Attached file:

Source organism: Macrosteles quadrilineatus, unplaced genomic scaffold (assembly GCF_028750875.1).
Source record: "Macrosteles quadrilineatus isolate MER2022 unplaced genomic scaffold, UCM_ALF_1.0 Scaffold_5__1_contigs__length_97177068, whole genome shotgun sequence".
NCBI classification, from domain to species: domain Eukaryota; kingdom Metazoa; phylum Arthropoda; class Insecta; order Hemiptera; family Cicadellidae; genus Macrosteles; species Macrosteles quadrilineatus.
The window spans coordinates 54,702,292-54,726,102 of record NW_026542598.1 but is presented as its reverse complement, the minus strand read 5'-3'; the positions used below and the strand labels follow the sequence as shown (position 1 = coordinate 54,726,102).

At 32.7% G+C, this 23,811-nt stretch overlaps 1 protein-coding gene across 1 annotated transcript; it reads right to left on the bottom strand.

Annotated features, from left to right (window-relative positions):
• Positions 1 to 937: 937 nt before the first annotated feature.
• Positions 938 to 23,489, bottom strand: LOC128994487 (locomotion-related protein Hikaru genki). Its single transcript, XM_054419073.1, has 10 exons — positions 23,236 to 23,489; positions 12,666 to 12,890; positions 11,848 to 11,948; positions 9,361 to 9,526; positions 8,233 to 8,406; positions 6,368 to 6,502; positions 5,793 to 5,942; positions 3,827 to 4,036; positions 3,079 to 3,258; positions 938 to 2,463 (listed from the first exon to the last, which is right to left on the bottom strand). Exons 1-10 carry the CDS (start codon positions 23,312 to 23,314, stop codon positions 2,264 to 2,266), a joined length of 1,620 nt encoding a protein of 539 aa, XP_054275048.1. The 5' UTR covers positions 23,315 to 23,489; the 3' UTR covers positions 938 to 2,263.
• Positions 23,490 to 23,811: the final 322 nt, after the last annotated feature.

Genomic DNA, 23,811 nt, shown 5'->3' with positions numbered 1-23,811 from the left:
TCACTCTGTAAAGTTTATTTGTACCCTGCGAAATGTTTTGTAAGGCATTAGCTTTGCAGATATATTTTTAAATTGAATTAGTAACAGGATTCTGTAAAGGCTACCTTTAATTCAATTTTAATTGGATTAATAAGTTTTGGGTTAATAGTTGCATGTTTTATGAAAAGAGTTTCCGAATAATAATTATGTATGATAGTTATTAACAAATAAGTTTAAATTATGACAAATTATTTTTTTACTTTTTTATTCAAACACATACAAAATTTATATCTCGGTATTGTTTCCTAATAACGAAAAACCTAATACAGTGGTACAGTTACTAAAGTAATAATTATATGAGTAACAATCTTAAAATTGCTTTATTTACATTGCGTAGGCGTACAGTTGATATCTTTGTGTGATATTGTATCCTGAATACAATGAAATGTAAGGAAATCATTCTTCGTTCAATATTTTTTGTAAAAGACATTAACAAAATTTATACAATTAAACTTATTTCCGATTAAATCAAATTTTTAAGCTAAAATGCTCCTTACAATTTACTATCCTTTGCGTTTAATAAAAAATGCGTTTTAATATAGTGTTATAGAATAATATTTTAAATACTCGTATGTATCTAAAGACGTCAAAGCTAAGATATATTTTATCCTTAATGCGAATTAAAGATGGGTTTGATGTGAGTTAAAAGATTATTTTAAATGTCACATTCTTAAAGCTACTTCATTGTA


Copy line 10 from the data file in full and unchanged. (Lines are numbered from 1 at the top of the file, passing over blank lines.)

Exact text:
Genomic DNA, 23,811 nt, shown 5'->3' with positions numbered 1-23,811 from the left: